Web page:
Evidence-based Practices for QEP

Evidence-based Practicies

Transparent Assignment Design

ENG 111 students often need help with what Dr. Mary-Ann Winkelmes, principal investigator for the Transparency in Learning and Teaching in Higher Education (TILT) initiative, calls “unwritten rules of college,” which can form serious but invisible barriers to student success. Transparent assignment design makes the processes and benefits of learning visible to students before they begin a project. By using this relatively light-lift framework, teachers build bridges for learners by using the Transparency Framework for assignment design to make the purpose, task, and criteria of an assignment clear to students before they begin it.

Key Elements of TAD

  • Teachers make the purpose of an assignment clear by stating it up front, so students not only understand the knowledge and skills they will gain but also how they can apply these to their future studies and careers, creating a context for students to develop their own authentic purpose for learning.
  • Teachers make the task of an assignment clear by breaking down a large project into smaller chunks, so students not only understand the process they can use to complete it but also the pitfalls they should avoid, keeping their efforts productive while acknowledging individuals’ differing levels of expertise and knowledge.
  • Teachers make the evaluation criteria of an assignment clear by providing assessment rubrics and examples of successful projects, so students not only see the way their work will be graded but also a concrete example they can emulate. Showing students “what we want” in advance increases their confidence that they are headed in the right direction.

The Results

Numerous research studies reveal the benefits of using the transparency framework to students, particularly students who may struggle in their first year of college, including boosts to their semester and cumulative GPAs.

The transparency framework has also been shown to improve students’ sense of belonging, the feeling that they are valuable members of a community, which is a characteristic correlated to increased persistence and college completion rates. These benefits can last up to two years beyond a single intervention in one first-semester class.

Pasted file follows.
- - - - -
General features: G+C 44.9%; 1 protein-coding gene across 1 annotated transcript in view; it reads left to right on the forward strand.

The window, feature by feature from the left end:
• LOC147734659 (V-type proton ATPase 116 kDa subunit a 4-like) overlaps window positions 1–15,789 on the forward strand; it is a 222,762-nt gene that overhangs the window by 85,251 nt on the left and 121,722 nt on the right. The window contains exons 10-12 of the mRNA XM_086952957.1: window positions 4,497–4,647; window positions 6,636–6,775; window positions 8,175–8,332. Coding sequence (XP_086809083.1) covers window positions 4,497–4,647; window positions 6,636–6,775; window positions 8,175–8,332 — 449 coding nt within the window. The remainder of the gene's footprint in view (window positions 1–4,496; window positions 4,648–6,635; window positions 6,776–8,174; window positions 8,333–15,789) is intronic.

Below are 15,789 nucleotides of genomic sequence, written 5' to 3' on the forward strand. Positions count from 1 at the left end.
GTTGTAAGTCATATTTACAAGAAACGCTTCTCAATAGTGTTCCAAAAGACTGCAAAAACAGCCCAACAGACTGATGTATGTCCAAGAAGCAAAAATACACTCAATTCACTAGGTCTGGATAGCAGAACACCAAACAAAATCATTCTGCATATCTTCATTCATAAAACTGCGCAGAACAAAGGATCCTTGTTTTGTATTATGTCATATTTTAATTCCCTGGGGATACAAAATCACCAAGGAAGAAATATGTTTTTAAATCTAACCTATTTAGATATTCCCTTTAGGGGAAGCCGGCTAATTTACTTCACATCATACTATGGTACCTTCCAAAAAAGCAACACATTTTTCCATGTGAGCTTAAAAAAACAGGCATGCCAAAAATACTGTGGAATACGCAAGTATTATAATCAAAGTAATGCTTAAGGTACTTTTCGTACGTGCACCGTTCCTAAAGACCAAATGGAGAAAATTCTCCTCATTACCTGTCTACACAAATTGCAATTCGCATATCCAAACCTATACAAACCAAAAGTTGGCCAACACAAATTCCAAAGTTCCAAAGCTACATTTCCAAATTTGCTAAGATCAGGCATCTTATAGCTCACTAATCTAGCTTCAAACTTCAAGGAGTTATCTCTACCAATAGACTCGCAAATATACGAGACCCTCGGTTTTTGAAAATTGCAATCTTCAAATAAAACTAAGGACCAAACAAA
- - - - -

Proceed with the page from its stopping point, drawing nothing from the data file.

Problem-Based Learning

irst developed in the 1960’s to help students in the medical field learn more effectively, problem-based learning helps students develop key knowledge relevant to academic and career knowledge. Problem-based learning emphasizes the how-to’s of learning. Students work beyond simple “correct” answers toward considering many possible solutions, using independent and collaborative processes

Key Elements of PBL

  • Teachers pose a challenging question or problem that has real-world application or connection and support students by offering advice and feedback rather than giving answers.
  • Students conduct sustained inquiry using multiple sources of evidence to find answers, delivered in a product shared publicly.

The Results

Culturally Responsive Pedagogy

Responsive Pedagogy is grounded in skill at teaching in cross-cultural or multicultural settings by fostering cultural competence and exchange. Zaretta Hammond explains that responsive pedagogy uses "[a]n educator’s ability to recognize students’ cultural displays of learning and meaning making and respond positively and constructively with teaching moves that use cultural knowledge as a scaffold to connect what the student knows to new concepts and content in order to promote effective information processing."

Key Elements of Responsive Pedagogy

  • Diversifying instruction and accommodating discussion-centered learning.
  • Encouraging each student to relate course content to their cultural context.​
  • Using formative assessments to offer low-stakes learning opportunities.

The Results

Further QEP Reading